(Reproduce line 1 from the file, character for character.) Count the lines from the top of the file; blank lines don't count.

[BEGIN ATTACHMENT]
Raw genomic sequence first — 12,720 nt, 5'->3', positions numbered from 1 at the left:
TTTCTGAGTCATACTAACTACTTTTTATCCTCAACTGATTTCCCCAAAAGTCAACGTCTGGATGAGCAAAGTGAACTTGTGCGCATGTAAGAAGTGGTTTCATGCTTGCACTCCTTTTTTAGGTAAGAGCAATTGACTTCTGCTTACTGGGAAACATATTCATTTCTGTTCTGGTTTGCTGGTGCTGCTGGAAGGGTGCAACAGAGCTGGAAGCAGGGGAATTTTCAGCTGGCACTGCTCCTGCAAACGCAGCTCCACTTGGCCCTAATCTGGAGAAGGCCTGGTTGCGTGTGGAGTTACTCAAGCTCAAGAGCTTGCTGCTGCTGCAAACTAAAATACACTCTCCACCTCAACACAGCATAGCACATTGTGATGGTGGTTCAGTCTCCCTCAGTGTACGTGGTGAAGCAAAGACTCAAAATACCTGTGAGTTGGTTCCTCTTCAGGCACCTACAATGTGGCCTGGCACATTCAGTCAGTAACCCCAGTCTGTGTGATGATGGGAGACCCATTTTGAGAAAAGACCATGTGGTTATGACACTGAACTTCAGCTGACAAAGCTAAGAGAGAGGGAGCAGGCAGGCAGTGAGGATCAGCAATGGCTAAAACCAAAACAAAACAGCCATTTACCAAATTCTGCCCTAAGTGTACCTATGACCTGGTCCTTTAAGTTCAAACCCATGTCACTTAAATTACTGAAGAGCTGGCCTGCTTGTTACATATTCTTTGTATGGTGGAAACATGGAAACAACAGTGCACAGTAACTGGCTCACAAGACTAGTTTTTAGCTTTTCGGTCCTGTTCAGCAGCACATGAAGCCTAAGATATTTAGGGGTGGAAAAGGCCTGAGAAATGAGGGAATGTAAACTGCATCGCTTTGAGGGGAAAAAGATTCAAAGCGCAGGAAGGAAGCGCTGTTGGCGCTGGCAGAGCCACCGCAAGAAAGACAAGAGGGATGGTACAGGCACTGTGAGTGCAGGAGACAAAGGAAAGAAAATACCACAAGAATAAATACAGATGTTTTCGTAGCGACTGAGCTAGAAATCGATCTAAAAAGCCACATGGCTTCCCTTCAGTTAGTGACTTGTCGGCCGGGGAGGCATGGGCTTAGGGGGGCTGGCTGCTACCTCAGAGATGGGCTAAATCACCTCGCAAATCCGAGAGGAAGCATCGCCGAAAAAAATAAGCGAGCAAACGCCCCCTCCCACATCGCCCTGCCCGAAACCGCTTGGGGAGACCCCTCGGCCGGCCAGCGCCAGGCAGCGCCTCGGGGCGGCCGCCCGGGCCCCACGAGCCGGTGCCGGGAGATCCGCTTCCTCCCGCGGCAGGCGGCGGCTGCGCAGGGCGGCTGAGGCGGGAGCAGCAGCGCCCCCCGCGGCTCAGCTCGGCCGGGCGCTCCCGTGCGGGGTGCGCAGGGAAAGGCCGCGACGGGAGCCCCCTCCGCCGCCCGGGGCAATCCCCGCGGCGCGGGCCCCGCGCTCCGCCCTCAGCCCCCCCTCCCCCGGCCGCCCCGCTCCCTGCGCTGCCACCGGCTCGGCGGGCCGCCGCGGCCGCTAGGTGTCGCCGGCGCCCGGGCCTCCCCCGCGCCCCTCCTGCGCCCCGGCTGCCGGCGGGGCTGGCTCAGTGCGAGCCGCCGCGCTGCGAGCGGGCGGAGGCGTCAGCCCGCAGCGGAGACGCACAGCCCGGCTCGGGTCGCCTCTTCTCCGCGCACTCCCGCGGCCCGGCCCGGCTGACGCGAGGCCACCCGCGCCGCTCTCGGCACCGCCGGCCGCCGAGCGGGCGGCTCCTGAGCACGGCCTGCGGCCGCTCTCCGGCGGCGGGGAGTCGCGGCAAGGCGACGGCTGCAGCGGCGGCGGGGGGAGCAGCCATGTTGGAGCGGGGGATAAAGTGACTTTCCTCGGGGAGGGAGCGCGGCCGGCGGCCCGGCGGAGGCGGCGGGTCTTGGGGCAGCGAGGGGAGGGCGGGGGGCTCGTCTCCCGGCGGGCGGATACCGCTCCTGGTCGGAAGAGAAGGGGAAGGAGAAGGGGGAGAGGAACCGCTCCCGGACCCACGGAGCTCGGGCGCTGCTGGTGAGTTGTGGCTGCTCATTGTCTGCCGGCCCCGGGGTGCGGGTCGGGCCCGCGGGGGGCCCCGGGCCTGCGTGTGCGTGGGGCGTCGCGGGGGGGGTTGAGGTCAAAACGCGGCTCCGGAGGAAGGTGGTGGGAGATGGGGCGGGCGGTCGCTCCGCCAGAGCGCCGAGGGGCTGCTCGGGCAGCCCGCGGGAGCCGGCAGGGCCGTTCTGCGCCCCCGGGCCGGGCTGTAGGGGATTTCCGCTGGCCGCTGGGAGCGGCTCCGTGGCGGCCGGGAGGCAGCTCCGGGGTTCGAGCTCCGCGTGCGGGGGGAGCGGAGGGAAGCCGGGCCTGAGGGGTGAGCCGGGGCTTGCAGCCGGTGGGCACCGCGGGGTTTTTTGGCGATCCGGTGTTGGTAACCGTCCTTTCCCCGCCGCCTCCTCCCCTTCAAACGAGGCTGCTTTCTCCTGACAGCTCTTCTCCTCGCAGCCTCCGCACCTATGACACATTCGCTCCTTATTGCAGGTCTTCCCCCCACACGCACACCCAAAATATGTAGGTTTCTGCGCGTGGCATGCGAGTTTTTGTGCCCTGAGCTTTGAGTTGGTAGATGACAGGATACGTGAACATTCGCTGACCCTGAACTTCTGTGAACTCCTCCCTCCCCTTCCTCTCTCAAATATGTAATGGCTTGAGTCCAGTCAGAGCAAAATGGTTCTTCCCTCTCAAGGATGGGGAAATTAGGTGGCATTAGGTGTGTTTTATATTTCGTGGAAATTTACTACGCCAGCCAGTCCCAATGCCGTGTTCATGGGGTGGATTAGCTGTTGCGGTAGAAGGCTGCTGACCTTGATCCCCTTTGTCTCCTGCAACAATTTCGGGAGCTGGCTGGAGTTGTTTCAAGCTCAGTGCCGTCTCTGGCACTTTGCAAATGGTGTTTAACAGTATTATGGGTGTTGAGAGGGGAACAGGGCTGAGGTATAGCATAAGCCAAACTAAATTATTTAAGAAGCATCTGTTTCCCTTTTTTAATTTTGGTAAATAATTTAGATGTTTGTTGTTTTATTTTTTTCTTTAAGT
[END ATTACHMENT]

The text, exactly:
Raw genomic sequence first — 12,720 nt, 5'->3', positions numbered from 1 at the left: